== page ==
• SECOORA Partners Work Together For Improved Fishing Forecasts: Meet Matt Upton. As the owner of the nationally successful oceanographic consulting group ROFFS™, Matt Upton splits his day between synthesizing a diverse array of data sets and chatting with fishermen about their catch. ROFFS™ integrates data from sources like SECOORA to develop powerful oceanographic analyses to inform recreational fishing, commercial seafood, oil and gas, and public research efforts. Upton came to the industry with education experience, including a Bachelor of Science in Atmospheric, Oceanic and Space Sciences at the University of Michigan and a Masters of Science in Physical Oceanography from the University of Massachusetts. Read the full article, and learn more about the SECOORA/ROFFS partnership here

  • Alaska Water Level Watch National Demo: The AOOS team demo’d the new Tiered Water Level Data Portal on Nov 10 developed by Axiom and hosted on the AOOS  website to representatives of all the IOOS Regional Associations. There is a lot of interest in integrated Tier B and C water level data into water level products for use in storm surge and flooding planning. You can find the new data portal on the AWLW Website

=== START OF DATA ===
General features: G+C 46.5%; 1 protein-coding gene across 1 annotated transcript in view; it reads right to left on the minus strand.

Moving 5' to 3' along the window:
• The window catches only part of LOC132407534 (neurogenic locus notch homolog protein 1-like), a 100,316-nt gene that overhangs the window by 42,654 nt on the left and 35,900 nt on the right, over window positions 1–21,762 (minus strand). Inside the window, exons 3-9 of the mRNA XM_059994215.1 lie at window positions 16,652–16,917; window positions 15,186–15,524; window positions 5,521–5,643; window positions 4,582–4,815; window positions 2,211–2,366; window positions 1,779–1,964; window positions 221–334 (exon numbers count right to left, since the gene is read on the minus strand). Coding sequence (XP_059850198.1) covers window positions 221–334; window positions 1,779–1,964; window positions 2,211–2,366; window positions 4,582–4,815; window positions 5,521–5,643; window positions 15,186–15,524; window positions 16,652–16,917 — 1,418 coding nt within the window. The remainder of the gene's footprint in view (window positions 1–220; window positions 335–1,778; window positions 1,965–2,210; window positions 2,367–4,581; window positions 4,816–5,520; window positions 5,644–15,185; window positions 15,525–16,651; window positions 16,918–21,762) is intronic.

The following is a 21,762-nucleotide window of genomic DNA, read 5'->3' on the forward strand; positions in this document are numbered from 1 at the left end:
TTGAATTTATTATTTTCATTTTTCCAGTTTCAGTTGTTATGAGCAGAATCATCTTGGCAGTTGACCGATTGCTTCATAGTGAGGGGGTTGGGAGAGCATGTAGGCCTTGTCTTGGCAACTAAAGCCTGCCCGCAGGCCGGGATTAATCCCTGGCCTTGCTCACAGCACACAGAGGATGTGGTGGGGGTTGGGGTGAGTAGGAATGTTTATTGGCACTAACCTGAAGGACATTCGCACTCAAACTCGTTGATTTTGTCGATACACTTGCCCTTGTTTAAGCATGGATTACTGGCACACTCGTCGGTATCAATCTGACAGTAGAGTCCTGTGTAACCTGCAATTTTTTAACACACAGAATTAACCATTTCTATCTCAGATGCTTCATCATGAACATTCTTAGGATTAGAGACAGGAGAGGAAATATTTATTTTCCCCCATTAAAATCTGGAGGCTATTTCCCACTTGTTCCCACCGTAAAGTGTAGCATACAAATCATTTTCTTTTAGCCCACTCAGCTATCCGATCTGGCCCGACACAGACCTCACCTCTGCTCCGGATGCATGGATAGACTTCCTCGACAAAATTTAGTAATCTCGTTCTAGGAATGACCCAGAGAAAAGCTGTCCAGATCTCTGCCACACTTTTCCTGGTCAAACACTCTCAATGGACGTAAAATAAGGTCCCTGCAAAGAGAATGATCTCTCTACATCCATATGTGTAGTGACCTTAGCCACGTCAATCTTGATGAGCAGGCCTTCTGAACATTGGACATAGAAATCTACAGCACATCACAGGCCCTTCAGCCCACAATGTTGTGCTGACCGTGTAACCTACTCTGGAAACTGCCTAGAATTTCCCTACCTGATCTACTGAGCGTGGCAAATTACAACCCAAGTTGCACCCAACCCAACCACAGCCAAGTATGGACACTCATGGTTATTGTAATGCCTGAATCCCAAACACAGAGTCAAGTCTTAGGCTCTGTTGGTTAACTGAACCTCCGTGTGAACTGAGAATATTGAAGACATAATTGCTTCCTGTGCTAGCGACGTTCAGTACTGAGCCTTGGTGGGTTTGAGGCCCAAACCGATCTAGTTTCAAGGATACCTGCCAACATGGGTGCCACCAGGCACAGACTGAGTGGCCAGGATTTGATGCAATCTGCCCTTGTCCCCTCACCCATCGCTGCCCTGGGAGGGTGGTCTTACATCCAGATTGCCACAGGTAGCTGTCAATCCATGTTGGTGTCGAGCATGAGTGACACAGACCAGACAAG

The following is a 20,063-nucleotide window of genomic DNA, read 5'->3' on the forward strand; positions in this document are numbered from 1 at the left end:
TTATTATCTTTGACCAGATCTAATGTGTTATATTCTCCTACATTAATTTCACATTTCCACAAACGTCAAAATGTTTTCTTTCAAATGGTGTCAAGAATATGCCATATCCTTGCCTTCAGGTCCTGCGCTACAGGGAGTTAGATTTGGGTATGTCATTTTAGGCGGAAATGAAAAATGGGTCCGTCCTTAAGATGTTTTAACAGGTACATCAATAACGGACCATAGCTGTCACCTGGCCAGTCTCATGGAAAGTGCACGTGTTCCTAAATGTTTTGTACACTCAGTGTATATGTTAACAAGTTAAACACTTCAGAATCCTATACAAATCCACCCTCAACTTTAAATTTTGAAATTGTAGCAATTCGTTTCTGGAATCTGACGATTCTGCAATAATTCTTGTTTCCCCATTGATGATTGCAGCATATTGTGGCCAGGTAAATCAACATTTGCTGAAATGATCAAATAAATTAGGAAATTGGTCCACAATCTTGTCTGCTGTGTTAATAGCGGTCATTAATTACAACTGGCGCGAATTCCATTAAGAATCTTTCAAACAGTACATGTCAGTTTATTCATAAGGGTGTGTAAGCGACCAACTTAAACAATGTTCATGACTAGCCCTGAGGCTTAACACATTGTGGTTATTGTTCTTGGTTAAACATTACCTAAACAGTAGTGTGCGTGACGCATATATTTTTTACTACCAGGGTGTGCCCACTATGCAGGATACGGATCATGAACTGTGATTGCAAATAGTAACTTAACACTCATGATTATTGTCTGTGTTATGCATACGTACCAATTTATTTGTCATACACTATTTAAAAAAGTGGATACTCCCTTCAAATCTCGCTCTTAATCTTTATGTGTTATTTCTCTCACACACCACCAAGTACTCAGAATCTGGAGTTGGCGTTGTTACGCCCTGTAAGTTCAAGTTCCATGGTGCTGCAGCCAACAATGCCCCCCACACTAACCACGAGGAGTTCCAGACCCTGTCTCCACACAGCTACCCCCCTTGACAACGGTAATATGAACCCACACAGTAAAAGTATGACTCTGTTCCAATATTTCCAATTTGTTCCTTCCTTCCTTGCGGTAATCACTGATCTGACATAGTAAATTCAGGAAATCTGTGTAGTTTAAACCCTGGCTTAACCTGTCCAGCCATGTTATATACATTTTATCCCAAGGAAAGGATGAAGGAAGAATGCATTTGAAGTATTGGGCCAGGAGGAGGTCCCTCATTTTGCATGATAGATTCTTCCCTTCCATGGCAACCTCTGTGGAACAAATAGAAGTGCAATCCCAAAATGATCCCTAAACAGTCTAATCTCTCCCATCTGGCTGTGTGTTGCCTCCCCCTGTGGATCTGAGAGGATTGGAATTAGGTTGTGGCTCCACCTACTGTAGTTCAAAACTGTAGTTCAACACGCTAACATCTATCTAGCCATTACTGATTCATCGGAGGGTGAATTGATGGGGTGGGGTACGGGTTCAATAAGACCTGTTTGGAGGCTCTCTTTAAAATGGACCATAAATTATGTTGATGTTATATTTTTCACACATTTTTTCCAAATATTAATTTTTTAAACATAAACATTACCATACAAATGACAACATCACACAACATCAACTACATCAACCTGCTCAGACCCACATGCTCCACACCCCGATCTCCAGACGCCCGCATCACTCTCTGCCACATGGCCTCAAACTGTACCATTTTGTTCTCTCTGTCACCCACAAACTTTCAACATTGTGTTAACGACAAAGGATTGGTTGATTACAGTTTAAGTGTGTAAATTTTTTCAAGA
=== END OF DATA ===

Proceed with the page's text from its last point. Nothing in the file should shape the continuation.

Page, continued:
• October CA HAB Bulletin available: Check out the October CA HAB Bulletin for the latest collection of model output, observations, and advisories. Major contributors to the bulletin content are SCCOOS, CeNCOOS, HABMAP, NOAA CoastWatch, California Department of Public Health, The Marine Mammal Center, Channel Islands Marine and Wildlife Institute, the Marine Mammal Care Center Los Angeles, CA Wildlife Center, Marine Animal Rescue, the Pacific Marine Mammal Center, and SeaWorld.